JOBS for AMERICA'S GRADUATES

Latest Ripon Forum Looks at the Next Steps in Education Reform

With essays by scholars Frederick Hess & Richard Kahlenberg, Senator Tim Scott, and Jobs for America’s Graduates CEO Ken Smith
 
WASHINGTON, D.C. – Abraham Lincoln once called education the “most important subject which we as a people can be engaged in.”

In recent years, education has also been a subject that has fallen victim to partisan gridlock and political dysfunction. The recent enactment of a plan to rewrite the No Child Left Behind Act was a victory over this dysfunction.

Called the Every Student Succeeds Act, the plan was also a victory for Republicans because of the reforms that were approved.  The latest edition of The Ripon Forum looks at these reforms with an essay by respected education expert Frederick Hess of the American Enterprise Institute.

In his essay, Hess not only highlights some of the key components of the bill, but also points out that the measure, while a “conservative triumph,” represents “no more than three quarters of the loaf.” To that end, Hess lays out five areas where additional reform is needed and Congress should consider taking action in the coming year.

Also writing on the subject of education reform is Richard Kahlenberg of the Century Foundation. Called “the intellectual father of the economic integration movement,” Kahlenberg’s focus is on a troubling fact about America’s educational system – namely, the fact that over half of public school students attend schools where a majority of their classmates qualify as poor or low income under federal guidelines.

“The flight of wealthy students from public to private schools is at once a constitutional right of families and a cause for unease,” Kahlenberg writes, adding that, “Public schools that have a healthy blend of middle class and lower-income students provide much stronger opportunities for all students.” To help achieve this goal, he points to an approach that was adopted in Cambridge, Massachusetts and that any Republican can support – turn every public school into a magnet school and give parents a choice of where they send their kids.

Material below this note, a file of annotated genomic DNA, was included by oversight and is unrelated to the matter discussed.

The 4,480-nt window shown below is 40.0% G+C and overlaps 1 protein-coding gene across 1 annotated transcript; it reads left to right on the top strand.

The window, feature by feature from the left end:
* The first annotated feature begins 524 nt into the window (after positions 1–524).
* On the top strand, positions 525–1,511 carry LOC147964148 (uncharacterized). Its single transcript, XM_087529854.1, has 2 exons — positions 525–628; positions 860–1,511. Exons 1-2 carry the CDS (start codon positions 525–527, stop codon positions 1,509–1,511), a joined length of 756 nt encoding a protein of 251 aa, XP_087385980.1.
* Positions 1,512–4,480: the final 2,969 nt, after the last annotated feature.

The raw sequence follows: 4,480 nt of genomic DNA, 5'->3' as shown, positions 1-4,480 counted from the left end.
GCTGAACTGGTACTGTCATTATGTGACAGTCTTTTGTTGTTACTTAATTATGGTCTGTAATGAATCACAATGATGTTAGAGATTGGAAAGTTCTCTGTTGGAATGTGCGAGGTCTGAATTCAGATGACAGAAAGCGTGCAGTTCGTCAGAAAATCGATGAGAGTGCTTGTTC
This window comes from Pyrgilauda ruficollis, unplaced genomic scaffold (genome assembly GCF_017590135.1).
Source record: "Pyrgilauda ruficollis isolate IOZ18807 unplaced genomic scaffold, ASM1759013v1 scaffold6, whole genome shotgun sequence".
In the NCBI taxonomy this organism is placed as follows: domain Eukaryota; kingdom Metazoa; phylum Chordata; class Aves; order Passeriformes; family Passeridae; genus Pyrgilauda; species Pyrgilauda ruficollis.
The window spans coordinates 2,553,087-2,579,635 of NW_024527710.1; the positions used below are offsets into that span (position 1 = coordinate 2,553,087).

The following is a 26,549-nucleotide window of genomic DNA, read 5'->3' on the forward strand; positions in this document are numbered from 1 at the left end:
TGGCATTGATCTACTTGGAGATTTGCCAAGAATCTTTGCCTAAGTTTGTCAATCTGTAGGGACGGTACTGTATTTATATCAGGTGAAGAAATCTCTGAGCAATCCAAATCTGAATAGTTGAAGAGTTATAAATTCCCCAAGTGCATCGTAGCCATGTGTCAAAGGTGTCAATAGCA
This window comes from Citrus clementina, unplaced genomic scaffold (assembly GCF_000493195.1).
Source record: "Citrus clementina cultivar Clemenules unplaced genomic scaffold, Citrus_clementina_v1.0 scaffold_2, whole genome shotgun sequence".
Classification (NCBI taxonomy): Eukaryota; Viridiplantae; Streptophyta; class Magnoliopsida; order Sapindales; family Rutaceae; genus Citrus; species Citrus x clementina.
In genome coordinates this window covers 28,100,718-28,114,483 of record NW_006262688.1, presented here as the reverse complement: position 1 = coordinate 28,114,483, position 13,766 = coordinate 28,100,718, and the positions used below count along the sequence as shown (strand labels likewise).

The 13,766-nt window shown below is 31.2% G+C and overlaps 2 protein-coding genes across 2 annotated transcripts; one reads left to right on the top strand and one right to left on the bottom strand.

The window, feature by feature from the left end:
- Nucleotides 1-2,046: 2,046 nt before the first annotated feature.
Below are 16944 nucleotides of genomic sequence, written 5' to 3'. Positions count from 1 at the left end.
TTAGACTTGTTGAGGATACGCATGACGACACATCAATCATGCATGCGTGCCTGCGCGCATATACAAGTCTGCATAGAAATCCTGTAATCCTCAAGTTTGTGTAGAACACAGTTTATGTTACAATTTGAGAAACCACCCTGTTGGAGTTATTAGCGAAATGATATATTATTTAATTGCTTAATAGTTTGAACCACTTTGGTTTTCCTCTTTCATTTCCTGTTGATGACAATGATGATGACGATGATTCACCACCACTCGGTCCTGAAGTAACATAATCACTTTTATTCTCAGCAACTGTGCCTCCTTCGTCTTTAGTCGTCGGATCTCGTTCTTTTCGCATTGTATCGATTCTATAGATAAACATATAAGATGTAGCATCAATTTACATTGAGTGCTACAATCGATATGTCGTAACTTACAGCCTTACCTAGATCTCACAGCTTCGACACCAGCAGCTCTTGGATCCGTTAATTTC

As Ken Smith notes in another essay for this edition, the challenges facing America’s students cannot be addressed by government alone. Smith is the President of Jobs for America’s Graduates, a state-based national non-profit organization that, in its 35-year history, has not only helped increase graduation rates, but has helped find jobs for more than one million at-risk and disadvantaged young men and women around the United States. “Consistent, sustained success is best achieved with the fully engaged support of both the public and private sectors,” Smith writes.

Another way of lifting people out of poverty, argues U.S. Sen. Tim Scott in another op-ed, is by expanding the educational pathways they can take. “Apprenticeships are a proven way to help people develop in-demand skills and to meet the needs of employers,” the South Carolina Senator writes. “Whether you are a 22-year-old living in poverty and looking for a way to improve your skillset, a 45-year-old looking to change careers, or a high school student who does not necessarily want to get a four year degree, the ability to be able to provide for yourself and your family while improving your future earning potential is invaluable.”

 
In addition to looking at the next steps in education reform, this latest edition of the Forum also features:
  • Combat veteran and Congressman Adam Kinzinger of Illinois, writing about the need for the United States to confront and defeat radical Islam, which he calls “The Challenge of Our Time;”
  • Miami University Professors Ben Toll and Bryan C. Marshall writing about the importance of Ohio in presidential elections, and why the Buckeye State will be both a battleground and bellwether this year.
  • Pulitzer Prize winning author Edward J. Larson writing about the Farewell Address of George Washington and the lessons it holds for today.
  • Strategists Ed Goeas and Brian Nienaber writing about The Ripon Society’s recent national survey examining America’s middle class.

In addition, this edition of the Forum also features a profile of New York Congresswoman Elise Stefanik, who shares her thoughts on such topics as the issue facing America no one is talking about and the federal agency most in need of reform.

 The Ripon Forum is published by The Ripon Society, a public policy organization that was founded in 1962 and takes its name from the town where the Republican Party was born in 1854 – Ripon, isconsin. One of the main goals of The Ripon Society is to promote the ideas and principles that have made America great and contributed to the GOP’s success. These ideas include keeping our nation secure, keeping taxes low and having a federal government that is smaller, smarter and more accountable to the people.

For more information on The Ripon Society, please visit www.riponsociety.org.